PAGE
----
The Line Between Restfulness and Laziness

Posted by on Apr 21, 2014 in Growing Spiritually, Reflecting on Life | 8 comments

The one symptom of pregnancy that has been most surprising to me is fatigue. Some afternoons I can barely function unless I first take a nap.

Because of my fatigue, I’ve been accomplishing less around the house. Laundry has piled up, I’m preparing easy meals instead of those I planned on our menu, and I’ve been cutting my workouts short.

The Line Between Restfulness and Laziness

Fatigue happens and is a legitimate reason to rest. However, I sometimes wonder if I don’t get sufficient rest but continue to use fatigue as an excuse so I can be lazy. Have you ever wondered where restfulness ends and laziness begins?

The difference between restfulness and laziness

Rest is when we get a break from work, strain, and activity. The Bible addresses rest, teaching us that it is good and endorsed by God. God rested after creating the earth (Genesis 2:1-3). He commanded His people to rest on the seventh day of each week (Exodus 20:8-11). Jesus encouraged his disciples to get rest (Mark 6:30-31).

The Bible also addresses laziness, which is being idle or unwilling to work hard. Of course, laziness is not good or endorsed by God. Laziness leads to poverty (Proverbs 10:4). Everyone should work and those who do not shouldn’t be allowed to eat (2 Thessalonians 3:10-12). We should complete all of our work as though we are completing it for the Lord (Colossians 3:23).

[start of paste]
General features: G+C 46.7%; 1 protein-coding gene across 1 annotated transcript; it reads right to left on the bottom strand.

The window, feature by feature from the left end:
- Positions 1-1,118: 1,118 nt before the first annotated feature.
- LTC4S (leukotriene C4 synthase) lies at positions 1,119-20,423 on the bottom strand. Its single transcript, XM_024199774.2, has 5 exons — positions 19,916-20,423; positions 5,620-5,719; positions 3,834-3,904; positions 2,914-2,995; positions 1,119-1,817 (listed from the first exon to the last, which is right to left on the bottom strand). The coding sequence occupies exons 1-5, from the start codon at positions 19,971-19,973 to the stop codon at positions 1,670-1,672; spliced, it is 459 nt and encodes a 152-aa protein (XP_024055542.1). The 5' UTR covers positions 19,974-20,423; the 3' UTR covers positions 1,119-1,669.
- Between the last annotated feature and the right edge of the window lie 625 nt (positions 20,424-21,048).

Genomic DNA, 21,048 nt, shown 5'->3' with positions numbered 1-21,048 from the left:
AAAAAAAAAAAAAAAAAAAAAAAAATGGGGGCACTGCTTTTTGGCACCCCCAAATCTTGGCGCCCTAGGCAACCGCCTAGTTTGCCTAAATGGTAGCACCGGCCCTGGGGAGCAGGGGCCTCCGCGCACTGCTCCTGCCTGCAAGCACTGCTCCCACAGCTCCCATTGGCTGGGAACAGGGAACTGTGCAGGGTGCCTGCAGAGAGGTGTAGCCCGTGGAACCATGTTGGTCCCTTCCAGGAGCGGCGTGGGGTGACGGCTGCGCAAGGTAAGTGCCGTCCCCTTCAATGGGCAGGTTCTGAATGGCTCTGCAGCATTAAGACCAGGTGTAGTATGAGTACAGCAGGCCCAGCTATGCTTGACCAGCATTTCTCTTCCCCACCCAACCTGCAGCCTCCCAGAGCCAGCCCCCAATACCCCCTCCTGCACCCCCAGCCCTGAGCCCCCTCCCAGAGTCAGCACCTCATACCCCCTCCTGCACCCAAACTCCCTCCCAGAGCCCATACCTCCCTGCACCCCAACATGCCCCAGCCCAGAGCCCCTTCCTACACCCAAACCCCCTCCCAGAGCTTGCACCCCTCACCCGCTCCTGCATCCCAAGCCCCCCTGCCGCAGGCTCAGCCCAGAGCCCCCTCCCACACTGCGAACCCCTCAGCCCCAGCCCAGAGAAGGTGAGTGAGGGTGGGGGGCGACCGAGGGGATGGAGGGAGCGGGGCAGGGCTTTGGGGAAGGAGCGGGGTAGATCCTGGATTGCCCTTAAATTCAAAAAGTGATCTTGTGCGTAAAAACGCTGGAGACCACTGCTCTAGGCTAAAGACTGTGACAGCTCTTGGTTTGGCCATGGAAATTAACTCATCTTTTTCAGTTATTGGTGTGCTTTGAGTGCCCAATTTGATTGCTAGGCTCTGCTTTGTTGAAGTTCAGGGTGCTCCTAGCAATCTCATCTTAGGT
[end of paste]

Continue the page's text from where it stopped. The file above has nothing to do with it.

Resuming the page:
Taking a nap, putting your feet up and watching a movie, or forsaking housecleaning for a few days may be restful or it may be lazy. How can you tell the difference? Here are some signs that I believe are indicators.

Signs you may need rest

  • You can’t muster energy to complete even the tasks you love
  • You develop a short temper
  • You have trouble focusing on your tasks
  • You feel tired at night but have a difficult time falling asleep because your mind is racing

Signs you may be lazy

  • You procrastinate
  • You feel apathetic
  • You feel guilty when you “rest”
  • You complain about situations, but are unwilling to take actions to change them

In light of these signs, I think I’ve definitely been in need of rest lately, but I’ve also been a bit lazy. It’s time to do something about this!

What about you? Do you ever find yourself using fatigue as an excuse for being lazy? How do you differentiate between needing rest and simply feeling lazy?


Related posts:

Shared on the following link-ups: Works for Me Wednesday, WholeHearted Wednesday, Titus 2sDay, Growing Homemakers, Titus 2 Tuesday.


Celebrating New Life This Easter

Posted by on Apr 19, 2014 in Enriching Marriage, Growing Spiritually | 8 comments

On Wednesday I shared about what it means to wait on the Lord. I alluded to the difficulty my husband and I have had trying to conceive.

After trying to get pregnant for longer than we ever thought we’d have to try, we received some devastating news from my doctor in January. However, our God—our loving and faithful God—surprised us in early February with an answer to our prayers.

Coming October 2014

We are blessed to be expecting our first child! We will welcome our little one in mid-October.